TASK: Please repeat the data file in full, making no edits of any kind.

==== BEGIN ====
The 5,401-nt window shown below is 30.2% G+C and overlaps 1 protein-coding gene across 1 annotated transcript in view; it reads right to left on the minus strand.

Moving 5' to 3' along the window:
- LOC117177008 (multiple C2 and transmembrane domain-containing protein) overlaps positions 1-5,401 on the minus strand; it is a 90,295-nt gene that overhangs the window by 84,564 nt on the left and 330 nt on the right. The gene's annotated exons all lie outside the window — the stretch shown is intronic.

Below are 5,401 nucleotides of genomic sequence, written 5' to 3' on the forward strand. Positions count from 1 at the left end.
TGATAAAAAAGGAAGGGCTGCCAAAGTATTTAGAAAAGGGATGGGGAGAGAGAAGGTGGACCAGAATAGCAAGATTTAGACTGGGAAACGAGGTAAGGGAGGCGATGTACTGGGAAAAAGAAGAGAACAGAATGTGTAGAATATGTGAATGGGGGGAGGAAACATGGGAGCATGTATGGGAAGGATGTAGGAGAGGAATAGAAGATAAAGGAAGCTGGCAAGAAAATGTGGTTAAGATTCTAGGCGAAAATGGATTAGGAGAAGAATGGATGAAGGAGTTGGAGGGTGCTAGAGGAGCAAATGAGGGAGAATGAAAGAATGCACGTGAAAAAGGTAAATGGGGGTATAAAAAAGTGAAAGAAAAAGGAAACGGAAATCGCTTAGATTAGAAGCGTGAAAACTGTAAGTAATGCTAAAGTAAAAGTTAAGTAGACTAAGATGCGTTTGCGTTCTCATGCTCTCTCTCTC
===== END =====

The 5,401-nt window shown below is 30.2% G+C and overlaps 1 protein-coding gene across 1 annotated transcript in view; it reads right to left on the minus strand.

Moving 5' to 3' along the window:
- LOC117177008 (multiple C2 and transmembrane domain-containing protein) overlaps positions 1-5,401 on the minus strand; it is a 90,295-nt gene that overhangs the window by 84,564 nt on the left and 330 nt on the right. The gene's annotated exons all lie outside the window — the stretch shown is intronic.

Below are 5,401 nucleotides of genomic sequence, written 5' to 3' on the forward strand. Positions count from 1 at the left end.
TGATAAAAAAGGAAGGGCTGCCAAAGTATTTAGAAAAGGGATGGGGAGAGAGAAGGTGGACCAGAATAGCAAGATTTAGACTGGGAAACGAGGTAAGGGAGGCGATGTACTGGGAAAAAGAAGAGAACAGAATGTGTAGAATATGTGAATGGGGGGAGGAAACATGGGAGCATGTATGGGAAGGATGTAGGAGAGGAATAGAAGATAAAGGAAGCTGGCAAGAAAATGTGGTTAAGATTCTAGGCGAAAATGGATTAGGAGAAGAATGGATGAAGGAGTTGGAGGGTGCTAGAGGAGCAAATGAGGGAGAATGAAAGAATGCACGTGAAAAAGGTAAATGGGGGTATAAAAAAGTGAAAGAAAAAGGAAACGGAAATCGCTTAGATTAGAAGCGTGAAAACTGTAAGTAATGCTAAAGTAAAAGTTAAGTAGACTAAGATGCGTTTGCGTTCTCATGCTCTCTCTCTC